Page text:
history

Sex Ed Isn't Scary: Support Scarleteen This Halloween

Sex education and information, and both those who teach and learn from it, or support for young people’s emerging intimate relationships, sexualities, and identities aren’t scary. It’s the lack of them — especially in the current climate — that is. Find out some ways you can help us sustain what we do over the next few days.

Organize Like a Sex Worker: Learning from Worker and Organizer Kate D'Adamo

Kate Adamo is a sex worker who heads up the policy and advocacy work at Reframe Health & Justice consulting, which supports organizations and movements engaging in “practices of care, compassion, and collaboration,” all through a harm reduction framework. Kate shared her thoughts on the necessity of sex workers and their perspective as we fight for reproductive autonomy, and the internalized sex phobia that progressive spaces still need to get rid of.

On Menstruation, Education, and Activism: An Interview with Saniya Ghanoui

Saniya Lee Ghanoui is a historian and critical media studies scholar who focuses on the intersection of gender and sexuality, medicine, and media. Through her studies, she became intrigued by how society created stigma and taboo around the menstrual cycle, which led her to focus on critical menstrual studies investigating the construction and depiction of menstruation in television, the history of menstrual education films, as well as the history of sex education in the United States.

Hot Girl Hangups: Talking Through the Tension Between Bimbos and Feminism

The bimbo is a product of a misogynistic imagination, a sex object and an ableist stereotype. Her image is tied up in ageism as well, being forever young and childlike. Because the outlines of the bimbo stereotype are so bold, and her character so outrageous, she also makes perfect material for drag and other kinds of gender play and parody. And, because gender is weird, people have begun to mess with language so that people of all genders can play with it as well. But is all of this, like, okay?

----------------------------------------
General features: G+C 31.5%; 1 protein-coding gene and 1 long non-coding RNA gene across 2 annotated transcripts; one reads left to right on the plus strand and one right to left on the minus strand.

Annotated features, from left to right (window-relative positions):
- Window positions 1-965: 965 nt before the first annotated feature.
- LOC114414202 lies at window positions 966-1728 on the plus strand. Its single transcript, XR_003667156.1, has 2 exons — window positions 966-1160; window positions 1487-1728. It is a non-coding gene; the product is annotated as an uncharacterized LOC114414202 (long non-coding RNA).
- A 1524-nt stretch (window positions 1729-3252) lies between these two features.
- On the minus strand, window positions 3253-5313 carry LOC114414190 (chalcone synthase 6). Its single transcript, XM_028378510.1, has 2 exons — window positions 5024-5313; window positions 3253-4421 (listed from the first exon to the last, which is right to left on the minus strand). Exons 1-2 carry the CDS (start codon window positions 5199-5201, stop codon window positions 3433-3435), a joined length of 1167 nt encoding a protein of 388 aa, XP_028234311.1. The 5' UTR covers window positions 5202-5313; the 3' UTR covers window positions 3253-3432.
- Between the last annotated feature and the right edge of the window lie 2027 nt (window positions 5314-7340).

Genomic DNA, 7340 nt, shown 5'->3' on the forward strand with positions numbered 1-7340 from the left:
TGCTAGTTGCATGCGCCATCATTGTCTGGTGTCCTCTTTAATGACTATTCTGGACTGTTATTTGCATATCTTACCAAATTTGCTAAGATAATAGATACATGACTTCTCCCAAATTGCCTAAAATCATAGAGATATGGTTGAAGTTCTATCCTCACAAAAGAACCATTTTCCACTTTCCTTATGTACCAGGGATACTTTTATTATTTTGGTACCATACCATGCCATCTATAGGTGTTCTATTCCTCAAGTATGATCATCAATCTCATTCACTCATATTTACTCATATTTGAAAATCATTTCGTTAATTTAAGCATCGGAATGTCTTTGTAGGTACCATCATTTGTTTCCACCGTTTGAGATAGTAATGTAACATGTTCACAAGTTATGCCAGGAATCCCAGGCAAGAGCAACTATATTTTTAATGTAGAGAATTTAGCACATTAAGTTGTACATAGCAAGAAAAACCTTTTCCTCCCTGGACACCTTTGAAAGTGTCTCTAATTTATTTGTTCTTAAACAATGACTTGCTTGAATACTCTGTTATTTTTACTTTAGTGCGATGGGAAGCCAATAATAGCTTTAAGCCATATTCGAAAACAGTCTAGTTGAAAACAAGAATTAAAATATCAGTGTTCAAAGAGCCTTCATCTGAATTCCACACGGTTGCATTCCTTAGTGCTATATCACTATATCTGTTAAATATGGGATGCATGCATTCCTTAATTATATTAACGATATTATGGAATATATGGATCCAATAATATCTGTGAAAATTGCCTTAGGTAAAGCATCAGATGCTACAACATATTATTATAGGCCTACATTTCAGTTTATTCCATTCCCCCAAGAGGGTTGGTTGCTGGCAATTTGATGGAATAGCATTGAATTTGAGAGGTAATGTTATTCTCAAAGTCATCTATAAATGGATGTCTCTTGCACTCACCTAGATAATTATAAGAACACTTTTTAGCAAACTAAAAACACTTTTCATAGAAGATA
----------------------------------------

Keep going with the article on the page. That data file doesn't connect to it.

Birth Doulas: Reclaiming the Birth Experience

Some folks decide that during birth they want a partner to be present; others want a different family member – be they blood relative or chosen family – or someone else entirely to accompany them. Birth doulas can be a great option if you are looking for some additional support, especially around the emotional aspects of labor and childbirth.

Some Books and Balms for Nonbinary Folks

As a writer and a reader, books have always been my constant companions: when I feel alone and isolated, they're one of the first places I turn. We've got you here in our direct services at Scarleteen (and if you want to talk to a nonbinary person specifically, you can always ask for, or email, me or one of our other nonbinary team members, like Ruby or Jacob), but if you also like the company of books, here are a few books I like from nonbinary writers, about nonbinary identities and thought, relevant self-care or help sorting things out for yourself, and a couple of my favorite nonbinary or trans balms for the soul.

Self-Care Amidst a Deluge of Anti-Trans Legislation

I’d like to have a frank discussion with you about where these anti-trans bills come from, what you can do to be informed about the rhetoric surrounding them, and how you can affirm yourself and practice self-care while you may hear and feel so many people being non-supportive or outright hateful about trans and gender-nonconforming people.

Connecting with LGBTQ+ Elders

There’s this feeling of smallness - that your world is confined to secrets you tell in your diary, or to the few people you know in real life that are brave (or perhaps foolish) enough to come out - that I identify as a part of my theory on queer orphanhood. You spend so much time contemplating your identity that you don’t have time to wonder about people out there. There’s a kind of spiritual displacement in being queer and young.

The Resilient Sisterhood Project

The Resilient Sisterhood Project’s mission is to educate and empower women of African descent regarding common but rarely discussed diseases of the reproductive system that disproportionately affect them. They approach these diseases and associated issues through a cultural and social justice lens, because they believe that poor knowledge of reproductive health is primarily related to health, racial, and socioeconomic disparities.